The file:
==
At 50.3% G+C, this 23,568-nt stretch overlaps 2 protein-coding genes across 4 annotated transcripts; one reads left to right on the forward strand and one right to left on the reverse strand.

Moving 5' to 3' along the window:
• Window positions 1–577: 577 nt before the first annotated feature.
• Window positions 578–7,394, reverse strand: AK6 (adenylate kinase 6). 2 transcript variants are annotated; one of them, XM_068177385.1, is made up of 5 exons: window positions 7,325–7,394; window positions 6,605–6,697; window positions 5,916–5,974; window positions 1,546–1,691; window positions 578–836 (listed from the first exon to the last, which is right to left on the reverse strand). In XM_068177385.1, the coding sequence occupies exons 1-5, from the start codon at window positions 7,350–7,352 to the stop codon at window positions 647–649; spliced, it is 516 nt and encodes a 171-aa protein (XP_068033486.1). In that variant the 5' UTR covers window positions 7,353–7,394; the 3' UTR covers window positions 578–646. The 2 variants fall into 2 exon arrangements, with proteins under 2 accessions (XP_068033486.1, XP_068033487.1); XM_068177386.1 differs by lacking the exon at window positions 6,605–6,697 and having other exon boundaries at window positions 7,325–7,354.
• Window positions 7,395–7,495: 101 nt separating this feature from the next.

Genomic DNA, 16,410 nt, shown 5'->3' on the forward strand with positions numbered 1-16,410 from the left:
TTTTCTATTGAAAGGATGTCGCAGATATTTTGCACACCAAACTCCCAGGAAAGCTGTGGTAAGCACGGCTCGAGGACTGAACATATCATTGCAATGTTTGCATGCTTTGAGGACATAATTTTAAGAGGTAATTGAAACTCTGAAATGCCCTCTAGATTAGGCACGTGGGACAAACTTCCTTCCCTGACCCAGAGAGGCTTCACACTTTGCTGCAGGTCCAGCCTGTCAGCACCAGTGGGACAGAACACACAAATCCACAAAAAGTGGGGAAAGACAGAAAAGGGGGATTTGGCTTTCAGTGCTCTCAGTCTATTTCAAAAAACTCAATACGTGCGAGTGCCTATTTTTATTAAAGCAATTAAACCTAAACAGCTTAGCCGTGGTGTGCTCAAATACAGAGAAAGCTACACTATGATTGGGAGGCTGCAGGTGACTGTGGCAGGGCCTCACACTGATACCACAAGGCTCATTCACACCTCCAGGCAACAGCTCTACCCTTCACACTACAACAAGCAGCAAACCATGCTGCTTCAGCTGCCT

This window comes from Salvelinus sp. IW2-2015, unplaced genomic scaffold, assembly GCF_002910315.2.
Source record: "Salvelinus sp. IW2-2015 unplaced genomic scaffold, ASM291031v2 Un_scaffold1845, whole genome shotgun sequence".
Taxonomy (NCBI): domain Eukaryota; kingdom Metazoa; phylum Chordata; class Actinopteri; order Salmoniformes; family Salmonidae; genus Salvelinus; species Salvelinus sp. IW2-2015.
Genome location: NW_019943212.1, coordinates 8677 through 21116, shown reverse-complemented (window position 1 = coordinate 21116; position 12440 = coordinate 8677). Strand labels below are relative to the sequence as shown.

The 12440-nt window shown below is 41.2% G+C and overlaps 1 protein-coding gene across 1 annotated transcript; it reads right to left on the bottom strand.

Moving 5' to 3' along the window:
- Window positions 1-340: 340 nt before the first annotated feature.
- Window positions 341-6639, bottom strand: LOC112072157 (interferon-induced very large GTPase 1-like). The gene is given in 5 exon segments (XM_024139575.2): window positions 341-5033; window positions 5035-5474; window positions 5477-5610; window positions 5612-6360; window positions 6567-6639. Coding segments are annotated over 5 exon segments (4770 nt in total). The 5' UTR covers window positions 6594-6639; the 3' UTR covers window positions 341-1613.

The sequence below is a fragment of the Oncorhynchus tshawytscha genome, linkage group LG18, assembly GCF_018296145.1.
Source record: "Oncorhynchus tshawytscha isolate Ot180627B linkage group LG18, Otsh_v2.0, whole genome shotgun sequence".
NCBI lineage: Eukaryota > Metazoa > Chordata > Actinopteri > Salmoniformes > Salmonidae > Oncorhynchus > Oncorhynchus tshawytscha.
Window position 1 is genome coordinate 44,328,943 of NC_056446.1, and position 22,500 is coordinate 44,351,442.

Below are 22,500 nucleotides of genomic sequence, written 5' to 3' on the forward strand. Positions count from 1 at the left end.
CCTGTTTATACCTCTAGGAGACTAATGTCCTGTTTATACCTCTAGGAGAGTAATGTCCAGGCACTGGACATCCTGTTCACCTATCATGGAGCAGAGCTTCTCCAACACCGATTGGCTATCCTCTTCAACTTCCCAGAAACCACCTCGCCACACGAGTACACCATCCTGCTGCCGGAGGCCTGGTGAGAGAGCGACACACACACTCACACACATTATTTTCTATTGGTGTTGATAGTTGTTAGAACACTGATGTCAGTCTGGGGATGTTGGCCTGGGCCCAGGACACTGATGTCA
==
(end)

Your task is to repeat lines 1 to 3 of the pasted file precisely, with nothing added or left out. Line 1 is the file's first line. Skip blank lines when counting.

At 50.3% G+C, this 23,568-nt stretch overlaps 2 protein-coding genes across 4 annotated transcripts; one reads left to right on the forward strand and one right to left on the reverse strand.

Moving 5' to 3' along the window:
• Window positions 1–577: 577 nt before the first annotated feature.